I have proof that my Home Assistant instance had grown a lot. I made a backup about a year ago in a test run to move off the VM and on to the Kodlix GN41 hardware. While that was semi-successful, I elected at that time to stay on the VM. In any case, that backup was still on the system. The current backup was only 6 times larger.
Immediately, I could tell that the GUI was more responsive. I also restarted it a couple of times and the system was up in way less time, minutes instead of hours.
Due to extreme frustration a few months back, I removed the USB dongle for ZWave and basically decided that Zwave was less important than an otherwise stable system. I absolutely needed the Zigbee dongle because several devices, most notably the lights and fan in the back yard, as well as all of the battery operated sensors, are Zigbee. I essentially abandoned ZWave. The only active ZWave devices at the time were two wall switches for some outdoor lights and a few underutilized signal repeaters. The two switches were replaced with Tasmota switches and I moved on.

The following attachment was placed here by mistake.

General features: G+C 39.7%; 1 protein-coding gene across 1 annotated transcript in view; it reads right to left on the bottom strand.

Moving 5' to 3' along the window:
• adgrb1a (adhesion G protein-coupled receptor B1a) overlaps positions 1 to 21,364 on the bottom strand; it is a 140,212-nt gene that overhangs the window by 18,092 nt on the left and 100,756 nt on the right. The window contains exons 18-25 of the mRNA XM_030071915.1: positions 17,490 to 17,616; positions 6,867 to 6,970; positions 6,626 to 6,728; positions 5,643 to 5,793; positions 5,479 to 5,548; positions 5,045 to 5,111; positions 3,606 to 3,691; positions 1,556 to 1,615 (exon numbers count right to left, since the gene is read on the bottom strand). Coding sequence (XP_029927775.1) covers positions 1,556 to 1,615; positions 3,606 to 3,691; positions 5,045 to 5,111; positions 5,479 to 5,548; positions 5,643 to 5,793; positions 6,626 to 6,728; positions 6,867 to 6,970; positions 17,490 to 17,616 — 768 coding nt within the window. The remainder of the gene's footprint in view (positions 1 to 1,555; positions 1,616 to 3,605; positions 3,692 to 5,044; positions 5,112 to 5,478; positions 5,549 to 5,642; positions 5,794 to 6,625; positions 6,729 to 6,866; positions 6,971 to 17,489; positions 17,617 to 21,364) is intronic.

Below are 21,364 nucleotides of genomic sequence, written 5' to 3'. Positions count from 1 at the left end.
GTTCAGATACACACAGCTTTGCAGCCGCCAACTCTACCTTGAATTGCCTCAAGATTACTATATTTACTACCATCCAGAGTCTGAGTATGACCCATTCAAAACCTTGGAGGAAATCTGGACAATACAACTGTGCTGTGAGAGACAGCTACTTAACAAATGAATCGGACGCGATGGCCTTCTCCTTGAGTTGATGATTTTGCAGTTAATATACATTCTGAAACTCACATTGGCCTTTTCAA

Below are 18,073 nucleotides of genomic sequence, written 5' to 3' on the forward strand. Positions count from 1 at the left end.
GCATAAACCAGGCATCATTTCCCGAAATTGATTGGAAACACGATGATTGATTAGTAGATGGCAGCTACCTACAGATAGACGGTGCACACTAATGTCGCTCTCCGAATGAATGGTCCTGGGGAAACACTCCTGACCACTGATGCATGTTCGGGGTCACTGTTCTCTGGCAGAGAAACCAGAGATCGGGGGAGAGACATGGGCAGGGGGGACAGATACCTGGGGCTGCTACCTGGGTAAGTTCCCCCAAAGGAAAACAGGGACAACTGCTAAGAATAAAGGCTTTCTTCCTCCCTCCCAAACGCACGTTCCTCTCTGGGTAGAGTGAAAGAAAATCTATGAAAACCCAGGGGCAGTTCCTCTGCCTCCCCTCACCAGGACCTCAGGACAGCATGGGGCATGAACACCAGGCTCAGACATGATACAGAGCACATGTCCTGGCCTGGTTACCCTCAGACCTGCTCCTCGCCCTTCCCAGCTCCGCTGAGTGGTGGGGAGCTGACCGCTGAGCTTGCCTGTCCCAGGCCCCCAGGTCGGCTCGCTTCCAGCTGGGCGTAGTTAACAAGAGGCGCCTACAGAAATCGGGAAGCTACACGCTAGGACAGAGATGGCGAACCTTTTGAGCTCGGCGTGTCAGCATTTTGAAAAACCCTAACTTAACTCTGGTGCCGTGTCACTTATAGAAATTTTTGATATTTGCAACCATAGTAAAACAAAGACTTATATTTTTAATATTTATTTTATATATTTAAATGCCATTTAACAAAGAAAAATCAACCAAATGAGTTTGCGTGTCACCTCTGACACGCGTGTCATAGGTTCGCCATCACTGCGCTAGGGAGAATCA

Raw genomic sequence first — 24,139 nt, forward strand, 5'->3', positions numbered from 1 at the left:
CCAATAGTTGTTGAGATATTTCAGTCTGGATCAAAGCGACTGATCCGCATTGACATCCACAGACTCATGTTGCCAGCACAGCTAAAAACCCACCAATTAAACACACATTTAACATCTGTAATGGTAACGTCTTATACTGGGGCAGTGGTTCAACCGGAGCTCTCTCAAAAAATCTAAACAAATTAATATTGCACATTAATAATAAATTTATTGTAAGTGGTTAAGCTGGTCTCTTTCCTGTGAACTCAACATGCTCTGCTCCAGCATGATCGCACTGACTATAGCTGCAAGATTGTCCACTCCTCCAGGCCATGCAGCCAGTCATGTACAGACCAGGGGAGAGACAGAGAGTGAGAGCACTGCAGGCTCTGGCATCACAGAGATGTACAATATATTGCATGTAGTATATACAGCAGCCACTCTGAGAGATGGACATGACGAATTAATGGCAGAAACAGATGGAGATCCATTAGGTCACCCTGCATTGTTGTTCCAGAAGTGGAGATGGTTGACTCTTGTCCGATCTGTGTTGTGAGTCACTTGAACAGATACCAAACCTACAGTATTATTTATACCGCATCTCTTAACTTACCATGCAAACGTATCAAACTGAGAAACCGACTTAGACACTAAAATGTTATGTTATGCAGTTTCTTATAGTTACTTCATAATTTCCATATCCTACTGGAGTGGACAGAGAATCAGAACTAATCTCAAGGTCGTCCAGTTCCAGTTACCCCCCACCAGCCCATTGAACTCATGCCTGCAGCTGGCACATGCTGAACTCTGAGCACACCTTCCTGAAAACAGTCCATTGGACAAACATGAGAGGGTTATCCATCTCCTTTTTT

One of the issues that I seemed to have with the Synology VM was that the USB subsystem is apparently pretty sensitive to disconnection. If something disconnected the USB cable or I had sudden amnesia and forgot that this caused problems and unplugged one of the dongles, it would be an absolute crapshoot as to whether it could come back without arcane procedures, most of which probably did nothing. Also, from what I can tell, the VM would not pass more than two USB devices to Home Assistant, which meant I would not be able to add anything other than the two dongles.
Emboldened by the success with the RPi4 thus far, I plugged the ZWave dongle back in and found that it came up without issue. Of course, no devices are deployed, but there is time to do that. This is cool because I have a Zooz ZEN32 scene controller that I do want to use, which is why I got it! I am looking forward to replacing one of the three way switches in the kitchen then using the other four buttons on it for various outdoor switches.
Speaking of outdoor switches, I had gotten a little lazy and let the batteries go on several of those Zigbee devices. With the new controller in place, I woke all that stuff back up and had forgotten that I had set up a couple of neat automations.